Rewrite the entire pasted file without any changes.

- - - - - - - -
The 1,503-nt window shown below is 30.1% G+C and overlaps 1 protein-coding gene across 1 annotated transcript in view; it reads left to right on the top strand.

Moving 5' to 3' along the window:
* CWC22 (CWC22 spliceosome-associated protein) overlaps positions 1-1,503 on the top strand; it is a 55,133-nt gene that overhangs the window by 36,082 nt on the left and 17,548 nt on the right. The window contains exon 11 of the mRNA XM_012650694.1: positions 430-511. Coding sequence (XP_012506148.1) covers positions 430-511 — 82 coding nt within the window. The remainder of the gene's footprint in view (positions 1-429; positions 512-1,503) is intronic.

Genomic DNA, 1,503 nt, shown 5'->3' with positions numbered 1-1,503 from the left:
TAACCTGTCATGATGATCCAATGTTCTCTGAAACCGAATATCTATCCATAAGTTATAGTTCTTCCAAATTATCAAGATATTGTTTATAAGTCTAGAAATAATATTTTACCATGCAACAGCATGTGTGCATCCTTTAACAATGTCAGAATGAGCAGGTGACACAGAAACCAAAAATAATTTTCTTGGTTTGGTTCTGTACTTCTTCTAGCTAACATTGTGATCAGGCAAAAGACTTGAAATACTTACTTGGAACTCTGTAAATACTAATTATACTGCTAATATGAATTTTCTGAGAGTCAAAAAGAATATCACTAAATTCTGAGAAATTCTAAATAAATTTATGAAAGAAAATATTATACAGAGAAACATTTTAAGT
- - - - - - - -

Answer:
The 1,503-nt window shown below is 30.1% G+C and overlaps 1 protein-coding gene across 1 annotated transcript in view; it reads left to right on the top strand.

Moving 5' to 3' along the window:
* CWC22 (CWC22 spliceosome-associated protein) overlaps positions 1-1,503 on the top strand; it is a 55,133-nt gene that overhangs the window by 36,082 nt on the left and 17,548 nt on the right. The window contains exon 11 of the mRNA XM_012650694.1: positions 430-511. Coding sequence (XP_012506148.1) covers positions 430-511 — 82 coding nt within the window. The remainder of the gene's footprint in view (positions 1-429; positions 512-1,503) is intronic.

Genomic DNA, 1,503 nt, shown 5'->3' with positions numbered 1-1,503 from the left:
TAACCTGTCATGATGATCCAATGTTCTCTGAAACCGAATATCTATCCATAAGTTATAGTTCTTCCAAATTATCAAGATATTGTTTATAAGTCTAGAAATAATATTTTACCATGCAACAGCATGTGTGCATCCTTTAACAATGTCAGAATGAGCAGGTGACACAGAAACCAAAAATAATTTTCTTGGTTTGGTTCTGTACTTCTTCTAGCTAACATTGTGATCAGGCAAAAGACTTGAAATACTTACTTGGAACTCTGTAAATACTAATTATACTGCTAATATGAATTTTCTGAGAGTCAAAAAGAATATCACTAAATTCTGAGAAATTCTAAATAAATTTATGAAAGAAAATATTATACAGAGAAACATTTTAAGT